The Heat took a chance on Michael Beasley as a reclamation project last season, but he was unable to help the team on the court in anything resembling a meaningful way.
Beasley reportedly was on his best behavior in Miami, after a series of issues in Phoenix caused the Suns to decide on a parting of ways.
But a lack of production led to the team to look for assistance elsewhere, and while it isn’t yet 100 percent certain that Beasley won’t be back, the team didn’t hesitate in handing out his jersey number to one of its newly-acquired free agent signings.
From Ira Winderman of the South Florida Sun Sentinel:
The last time the Miami Heat gave away Michael Beasley’s number they at least waited a year before issuing No. 30 to Norris Cole.
This time, the transaction took place within a matter of weeks, with Beasley’s No. 8 already assigned to newcomer Shawne Williams for the coming season, even with Beasley still in limbo, as an unsigned free agent.
While the Heat still are eligible to retain Beasley, the numerology speaks otherwise.
This isn’t as bad as Houston prematurely giving away Jeremy Lin’s number to Carmelo Anthony this summer in a free agent pitch, because Lin was still a member of the Rockets at the time.
But if Beasley was still holding out hope that the Heat may be interested in having him back — something that Pat Riley said “was still a consideration” a few weeks ago — he might want to use this somewhat insensitive move by the franchise as a cue to begin to seek out employment options somewhere else.
Tonight the NBA All-Star Game starters will be announced. Then the coaches have a week to vote and the rest of the roster will be put together by them.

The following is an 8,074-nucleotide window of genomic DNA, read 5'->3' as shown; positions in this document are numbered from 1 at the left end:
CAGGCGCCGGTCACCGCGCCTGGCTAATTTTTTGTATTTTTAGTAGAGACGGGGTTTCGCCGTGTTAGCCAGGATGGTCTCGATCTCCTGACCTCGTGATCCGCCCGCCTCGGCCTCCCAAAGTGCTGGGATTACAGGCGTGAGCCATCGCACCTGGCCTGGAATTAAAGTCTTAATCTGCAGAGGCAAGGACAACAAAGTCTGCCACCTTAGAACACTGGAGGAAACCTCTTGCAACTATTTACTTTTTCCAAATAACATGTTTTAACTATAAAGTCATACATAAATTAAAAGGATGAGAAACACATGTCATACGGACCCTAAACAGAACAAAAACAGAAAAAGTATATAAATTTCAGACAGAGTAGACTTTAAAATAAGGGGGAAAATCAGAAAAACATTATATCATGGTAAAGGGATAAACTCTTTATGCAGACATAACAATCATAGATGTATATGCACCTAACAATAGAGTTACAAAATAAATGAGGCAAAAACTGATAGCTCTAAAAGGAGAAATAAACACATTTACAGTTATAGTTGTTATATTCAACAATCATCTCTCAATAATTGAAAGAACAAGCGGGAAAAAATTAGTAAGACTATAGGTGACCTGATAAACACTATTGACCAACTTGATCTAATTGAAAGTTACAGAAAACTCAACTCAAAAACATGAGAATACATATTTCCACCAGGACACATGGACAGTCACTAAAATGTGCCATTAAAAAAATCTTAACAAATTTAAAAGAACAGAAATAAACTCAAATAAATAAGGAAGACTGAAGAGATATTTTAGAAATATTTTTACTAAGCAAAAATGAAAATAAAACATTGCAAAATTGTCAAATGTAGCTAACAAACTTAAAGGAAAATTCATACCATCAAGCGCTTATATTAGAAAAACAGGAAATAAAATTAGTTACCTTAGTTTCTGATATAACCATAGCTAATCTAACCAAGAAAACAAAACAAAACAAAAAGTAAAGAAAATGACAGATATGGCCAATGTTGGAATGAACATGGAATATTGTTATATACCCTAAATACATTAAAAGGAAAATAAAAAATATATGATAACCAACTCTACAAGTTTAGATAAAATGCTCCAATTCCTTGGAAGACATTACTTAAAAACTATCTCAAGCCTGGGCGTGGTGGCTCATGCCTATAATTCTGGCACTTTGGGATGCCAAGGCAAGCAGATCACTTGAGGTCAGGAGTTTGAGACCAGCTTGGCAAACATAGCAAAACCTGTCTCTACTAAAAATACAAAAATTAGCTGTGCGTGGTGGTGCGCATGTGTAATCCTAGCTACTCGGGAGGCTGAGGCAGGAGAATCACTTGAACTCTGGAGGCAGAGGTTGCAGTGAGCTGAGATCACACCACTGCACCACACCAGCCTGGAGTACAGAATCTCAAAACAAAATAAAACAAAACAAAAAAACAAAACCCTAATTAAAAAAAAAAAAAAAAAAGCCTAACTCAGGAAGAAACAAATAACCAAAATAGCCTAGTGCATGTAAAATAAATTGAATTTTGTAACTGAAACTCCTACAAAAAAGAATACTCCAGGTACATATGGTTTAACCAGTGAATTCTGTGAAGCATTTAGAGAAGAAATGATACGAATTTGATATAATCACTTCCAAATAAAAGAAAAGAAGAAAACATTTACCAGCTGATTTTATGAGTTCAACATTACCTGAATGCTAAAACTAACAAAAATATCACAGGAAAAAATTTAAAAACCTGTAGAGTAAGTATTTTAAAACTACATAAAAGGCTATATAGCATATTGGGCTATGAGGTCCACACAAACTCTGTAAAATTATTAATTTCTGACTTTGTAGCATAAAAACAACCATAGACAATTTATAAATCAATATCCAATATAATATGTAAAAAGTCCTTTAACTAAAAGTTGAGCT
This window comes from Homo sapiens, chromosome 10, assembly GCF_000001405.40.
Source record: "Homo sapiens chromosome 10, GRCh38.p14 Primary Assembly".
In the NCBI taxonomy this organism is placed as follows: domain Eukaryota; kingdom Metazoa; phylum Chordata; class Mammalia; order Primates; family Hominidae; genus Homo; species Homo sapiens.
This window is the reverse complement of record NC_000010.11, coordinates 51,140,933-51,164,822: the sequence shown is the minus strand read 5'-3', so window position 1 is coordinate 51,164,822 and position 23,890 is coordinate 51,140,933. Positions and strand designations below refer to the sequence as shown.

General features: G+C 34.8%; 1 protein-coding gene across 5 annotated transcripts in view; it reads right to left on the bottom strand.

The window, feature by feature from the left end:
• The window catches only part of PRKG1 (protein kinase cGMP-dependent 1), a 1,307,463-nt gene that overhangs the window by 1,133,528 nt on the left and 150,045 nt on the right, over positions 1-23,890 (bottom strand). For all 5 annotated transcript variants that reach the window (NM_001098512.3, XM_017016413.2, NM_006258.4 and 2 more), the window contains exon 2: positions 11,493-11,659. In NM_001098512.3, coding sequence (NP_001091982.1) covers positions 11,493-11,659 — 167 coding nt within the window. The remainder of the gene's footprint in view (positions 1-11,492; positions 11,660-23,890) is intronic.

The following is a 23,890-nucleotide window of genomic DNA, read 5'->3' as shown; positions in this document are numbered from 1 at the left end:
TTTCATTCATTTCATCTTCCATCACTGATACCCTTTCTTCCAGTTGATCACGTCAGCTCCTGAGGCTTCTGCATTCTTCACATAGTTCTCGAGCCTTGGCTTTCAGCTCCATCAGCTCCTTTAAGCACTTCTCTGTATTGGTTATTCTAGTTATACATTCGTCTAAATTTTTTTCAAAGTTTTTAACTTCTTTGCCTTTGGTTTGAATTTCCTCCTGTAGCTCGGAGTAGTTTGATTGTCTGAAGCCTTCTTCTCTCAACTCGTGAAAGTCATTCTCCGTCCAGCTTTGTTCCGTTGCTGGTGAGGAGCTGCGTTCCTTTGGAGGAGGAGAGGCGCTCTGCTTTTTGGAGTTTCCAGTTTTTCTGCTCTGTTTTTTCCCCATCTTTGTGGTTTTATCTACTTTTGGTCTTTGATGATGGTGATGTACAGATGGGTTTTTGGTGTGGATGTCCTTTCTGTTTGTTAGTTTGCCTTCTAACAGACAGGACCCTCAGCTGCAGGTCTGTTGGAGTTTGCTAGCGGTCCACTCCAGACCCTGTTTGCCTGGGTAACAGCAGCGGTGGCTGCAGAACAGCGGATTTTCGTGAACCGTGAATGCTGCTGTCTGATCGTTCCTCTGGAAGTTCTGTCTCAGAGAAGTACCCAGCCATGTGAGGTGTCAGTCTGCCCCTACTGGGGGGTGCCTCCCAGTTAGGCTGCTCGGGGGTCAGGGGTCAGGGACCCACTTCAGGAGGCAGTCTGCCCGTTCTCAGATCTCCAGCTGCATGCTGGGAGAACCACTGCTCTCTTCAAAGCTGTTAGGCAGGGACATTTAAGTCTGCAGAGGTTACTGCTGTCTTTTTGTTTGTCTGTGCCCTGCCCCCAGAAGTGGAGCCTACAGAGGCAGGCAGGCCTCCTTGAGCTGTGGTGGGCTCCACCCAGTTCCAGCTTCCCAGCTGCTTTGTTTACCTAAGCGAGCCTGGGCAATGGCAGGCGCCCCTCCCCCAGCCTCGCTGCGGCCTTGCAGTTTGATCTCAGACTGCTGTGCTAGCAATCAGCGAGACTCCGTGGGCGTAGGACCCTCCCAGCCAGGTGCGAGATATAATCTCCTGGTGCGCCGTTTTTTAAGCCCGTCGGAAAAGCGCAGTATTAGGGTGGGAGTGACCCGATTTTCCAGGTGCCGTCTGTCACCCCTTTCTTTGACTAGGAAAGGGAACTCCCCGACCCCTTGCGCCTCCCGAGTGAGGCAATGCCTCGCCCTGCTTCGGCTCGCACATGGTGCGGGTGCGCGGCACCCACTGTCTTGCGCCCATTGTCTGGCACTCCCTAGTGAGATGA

This year should see a few first-time All-Stars, guys bursting on the scene and grabbing fans attention — so we asked people on Twitter who they most wanted to see in his first All-Star Game and I break it down in this PBT Extra.
The winner? Giannis Antetokounmpo with 45 percent of the vote. Which shouldn’t be a surprise, he’s second in the fan voting for the frontcourt in the East (behind only LeBron James). Good news for those fans, the Greek Freak is almost guaranteed to be a starter, he’s getting plenty of media votes and likely a lot from the players as well.
Second place in the poll? Joel Embiid of the Sixers. I’d love to see him, but will players and media members vote in a guy on a minutes restriction? Will the coaches pick him for that same reason? He is on the bubble.
Did Russell Westbrook and Kevin Durant talk during the Warriors’ win over the Thunder last night? Westbrook said no, though video and first-hand accounts indicate otherwise.
Even more clearly: Westbrook – who walked near teammates Enes Kanter, Anthony Morrow and Jerami Grant – didn’t want someone talking to someone as they left the floor after the game. ESPN caught Westbrook saying, “Don’t say what’s up to that b— a—.”
You will never convince anyone Westbrook is referring to anyone but Durant.
Between getting laid out by Zaza Pachulia and apparently talking with Kevin Durant, Russell Westbrook committed a travel for the ages.
The Thunder guard took an inbound pass against the Warriors and just started walking up court without dribbling. The violation was so blatant, NBA officials even called the travel.
And it’s not as if they’re inclined to blow a whistle in that situation. Before Westbrook, Kemba Walker set a high bar last season, but he got away with this walk:
Russell Westbrook deleted Kevin Durant‘s goodbye text and, months later, told the whole world they still hadn’t talked.
That apparently changed during the Warriors’ win over the Thunder yesterday – though not if you ask Westbrook.
Westbrook dunked in the third quarter, and according to ESPN commentator Mark Jackson, Westbrook told Durant, “Don’t jump.” Anthony Slater of The Mercury News also wrote of the same quote.
ESPN’s telecast caught Durant clearly speaking to Westbrook shortly after. It appears Westbrook is talking back, but his back is to the camera.
After the game, Westbrook denied the exchange:
- Reporter: “Are you and KD on speaking terms?”
- Westbrook: “Nah.”
- Reporter: “You guys had a little exchange in the third quarter.”
- Westbrook: “What exchange?”
- Reporter: “You and KD said something to each other.”
- Westbrook: “Oh. You gotta maybe sit closer to the game. You maybe didn’t see clearly.”
This is so Westbrook – stubborn to the point of denying reality.
That approach worked for him when everyone rightly told him he was a significantly lesser player than Durant. Westbrook ignored that fact until it became false.
I suspect he wants to forget this exchange so he can maintain a cold animosity toward someone he prefers to resent.